THE MANILA TIMES FORUM: The disputes in the West Philippine Sea (South China Sea) between China, the Philippines and four other claimant-states are not about oil and minerals but about fishing resources, a senior analyst of US-based think tank Stratfor said during The Manila Times business forum on Wednesday.
Rodger Baker, Stratfor senior analyst and vice president for Asia Pacific Affairs, said the disputes in the region boil down to economic rather than political dominance.
He added that it is more important for China to secure the West Philippine Sea as a vital trade route and fishing source.
“The need for oil and gas has been there for a long time. [But] what is there [West Philippine Sea] is unclear,” Baker said, adding that foreign investors are wary of putting money into exploring the resource-rich region because of the “political risk.”
“Is it worthwhile to come into disputed territory? The likely element of confrontation [among claimant-countries]is fishing,” he said.
About 10 percent of the global resources for fishing are in the West Philippine Sea, while 22 percent of Asian’s protein consumption comes from seafood, the analyst pointed out.
China needs to protect its fishing interests in the region and make sure that fish will be available for its domestic consumption and for export.
For years, the world has never looked at China as “imperialist” or “colonizers.” Baker said China has kept to itself, mainly focused on providing for its one billion people and sustaining itself through domestic markets.
“But at a certain point in its growth, it [China] can no longer sustain itself,” Baker said.
The ancient Silk Road that goes through north of China to Europe suited the Chinese for many years in terms of trading.
However, because it is now the second largest economy in the world, next only to the United States, China started to look at the potentials of Southeast and South Asia.
Baker said there are two conditions China must ensure to be true before it can build the new Maritime Silk Road (MSR) that will go through the West Philippine Sea, the Indian Ocean and the canals of Venice to meet the ancient land-based silk route. One, that the sea route will always be open for trade (that no power will close it). Two, that Beijing must therefore secure the sea routes for its international trade.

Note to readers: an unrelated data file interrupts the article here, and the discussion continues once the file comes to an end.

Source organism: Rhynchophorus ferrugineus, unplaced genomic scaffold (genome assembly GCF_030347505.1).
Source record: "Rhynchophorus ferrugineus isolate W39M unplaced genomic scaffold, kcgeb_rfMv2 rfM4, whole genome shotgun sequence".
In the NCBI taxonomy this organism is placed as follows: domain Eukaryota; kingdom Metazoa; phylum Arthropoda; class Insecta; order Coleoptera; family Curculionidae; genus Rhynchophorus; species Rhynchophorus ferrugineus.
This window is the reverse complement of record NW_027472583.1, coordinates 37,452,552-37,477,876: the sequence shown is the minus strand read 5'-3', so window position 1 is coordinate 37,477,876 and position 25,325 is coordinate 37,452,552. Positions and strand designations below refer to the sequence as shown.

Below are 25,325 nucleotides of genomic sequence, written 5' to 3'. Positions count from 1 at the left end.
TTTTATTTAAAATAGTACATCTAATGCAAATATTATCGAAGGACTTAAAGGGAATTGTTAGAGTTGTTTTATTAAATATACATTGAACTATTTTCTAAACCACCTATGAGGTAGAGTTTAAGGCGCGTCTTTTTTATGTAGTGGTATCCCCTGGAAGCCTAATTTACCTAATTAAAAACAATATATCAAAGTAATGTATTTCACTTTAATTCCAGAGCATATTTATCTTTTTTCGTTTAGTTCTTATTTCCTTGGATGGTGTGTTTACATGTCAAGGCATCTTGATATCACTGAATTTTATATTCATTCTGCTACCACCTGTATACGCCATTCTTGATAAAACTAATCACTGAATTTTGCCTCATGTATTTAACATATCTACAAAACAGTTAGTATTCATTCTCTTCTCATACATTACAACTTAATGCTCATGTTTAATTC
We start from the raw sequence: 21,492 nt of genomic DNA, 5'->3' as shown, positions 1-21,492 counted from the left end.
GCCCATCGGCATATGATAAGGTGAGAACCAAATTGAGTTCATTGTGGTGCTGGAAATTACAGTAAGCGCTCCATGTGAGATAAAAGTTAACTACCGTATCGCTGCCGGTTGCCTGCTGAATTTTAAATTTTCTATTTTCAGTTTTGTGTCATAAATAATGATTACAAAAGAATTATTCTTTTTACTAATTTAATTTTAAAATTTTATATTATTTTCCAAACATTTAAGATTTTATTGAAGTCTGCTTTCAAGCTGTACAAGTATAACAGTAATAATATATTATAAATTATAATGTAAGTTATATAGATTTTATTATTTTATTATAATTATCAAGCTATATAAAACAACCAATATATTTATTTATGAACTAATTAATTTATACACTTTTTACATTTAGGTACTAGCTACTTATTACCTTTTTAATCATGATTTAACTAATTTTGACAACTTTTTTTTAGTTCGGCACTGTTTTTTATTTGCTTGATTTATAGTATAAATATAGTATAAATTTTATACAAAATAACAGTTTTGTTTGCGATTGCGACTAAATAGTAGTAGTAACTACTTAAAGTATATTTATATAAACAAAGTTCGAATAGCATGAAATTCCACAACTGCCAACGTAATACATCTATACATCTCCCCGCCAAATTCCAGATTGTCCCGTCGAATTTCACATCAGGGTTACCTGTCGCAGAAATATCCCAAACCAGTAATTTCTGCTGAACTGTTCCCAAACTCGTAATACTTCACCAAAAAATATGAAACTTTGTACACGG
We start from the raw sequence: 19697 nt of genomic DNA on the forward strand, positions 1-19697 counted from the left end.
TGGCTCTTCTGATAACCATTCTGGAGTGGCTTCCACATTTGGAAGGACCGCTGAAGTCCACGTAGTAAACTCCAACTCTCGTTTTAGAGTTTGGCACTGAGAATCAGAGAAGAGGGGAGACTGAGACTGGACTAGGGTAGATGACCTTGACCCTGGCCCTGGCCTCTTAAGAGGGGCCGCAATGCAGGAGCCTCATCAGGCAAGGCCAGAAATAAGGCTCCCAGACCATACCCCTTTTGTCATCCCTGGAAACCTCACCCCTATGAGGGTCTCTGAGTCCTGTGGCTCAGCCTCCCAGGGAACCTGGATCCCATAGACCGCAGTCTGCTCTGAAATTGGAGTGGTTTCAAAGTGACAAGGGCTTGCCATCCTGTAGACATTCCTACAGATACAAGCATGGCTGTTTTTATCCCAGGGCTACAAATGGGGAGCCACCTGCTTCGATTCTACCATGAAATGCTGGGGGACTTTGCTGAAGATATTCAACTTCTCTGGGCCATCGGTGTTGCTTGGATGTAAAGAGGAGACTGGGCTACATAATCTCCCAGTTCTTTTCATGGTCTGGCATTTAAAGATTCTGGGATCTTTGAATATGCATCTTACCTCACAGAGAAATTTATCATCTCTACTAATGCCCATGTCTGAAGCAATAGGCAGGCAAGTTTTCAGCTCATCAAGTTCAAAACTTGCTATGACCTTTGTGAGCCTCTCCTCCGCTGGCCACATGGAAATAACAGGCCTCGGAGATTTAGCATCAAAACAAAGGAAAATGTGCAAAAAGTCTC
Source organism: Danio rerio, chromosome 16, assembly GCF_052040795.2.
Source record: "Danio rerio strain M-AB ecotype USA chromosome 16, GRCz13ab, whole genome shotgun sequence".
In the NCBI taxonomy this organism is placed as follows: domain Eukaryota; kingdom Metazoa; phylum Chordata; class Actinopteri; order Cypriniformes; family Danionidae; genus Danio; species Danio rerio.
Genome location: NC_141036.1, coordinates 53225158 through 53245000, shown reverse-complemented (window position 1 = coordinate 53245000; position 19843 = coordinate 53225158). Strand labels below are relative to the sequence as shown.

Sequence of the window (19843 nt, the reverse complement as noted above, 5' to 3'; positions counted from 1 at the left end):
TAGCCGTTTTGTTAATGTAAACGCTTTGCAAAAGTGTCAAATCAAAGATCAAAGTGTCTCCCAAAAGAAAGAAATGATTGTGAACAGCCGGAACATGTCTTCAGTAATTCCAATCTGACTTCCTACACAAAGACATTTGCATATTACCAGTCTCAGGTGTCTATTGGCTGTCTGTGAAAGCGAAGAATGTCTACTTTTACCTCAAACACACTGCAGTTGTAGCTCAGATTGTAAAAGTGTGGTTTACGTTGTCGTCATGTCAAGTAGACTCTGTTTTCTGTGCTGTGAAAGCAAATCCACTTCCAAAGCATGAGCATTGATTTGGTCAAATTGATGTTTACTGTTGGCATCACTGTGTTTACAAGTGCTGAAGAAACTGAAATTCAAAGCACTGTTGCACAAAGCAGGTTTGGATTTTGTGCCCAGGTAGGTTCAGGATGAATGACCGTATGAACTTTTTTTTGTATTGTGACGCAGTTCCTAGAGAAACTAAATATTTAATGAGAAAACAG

While China is not a naval power, Baker said it needed to be if one it wants to take control of the maritime trade routes.
In March this year, China announced an increase in its military budget for 2014 to almost $132 billion, a 12.2 percent rise over last year’s allocation when it surged by 10.7 percent compared to 2012.
Beijing’s military spending is the second largest in the world, behind only the US, as it attempts to be the dominant military power in the Asia Pacific.
Reports have said much of its military budget is being poured into the South Fleet, which is fast becoming China’s most important naval resource because of the Indian Ocean and Southeast Asia.
China’s naval resources are categorized into three: the traditional North Fleet, the Taiwan-focused East Sea Fleet, and the South Fleet.
Baker said there has been a huge shift in China’s naval resources. He explained that from Beijing’s perspective, the US pivot to Asia is aimed at containing its rise.
But the US, Baker said, would not jeopardize its relations with China because of the “economic ties” and “economic integration” between the two powers.
It does not mean, though, that the US wants to see China growing to the point of threatening it, he added.
Although China has strong economic ties with most of the countries in Southeast Asia, it never played an active role in regional security matters because it was too focused on its domestic issues, the analyst said.
Instead, countries like the US, France and the United Kingdom, among others, have been dominating regional security.
That changed when China shifted its focus to building a Maritime Silk Road to ensure the availability of fishing resources in Southeast Asia, and in a bid to be a legitimate global superpower, which is then perceived to be out to topple the US.
“It wants Southeast Asia to recognize the dominance of China . . . for [countries]to base their strategic decisions on the acceptance of China’s predominant [power],” Baker said.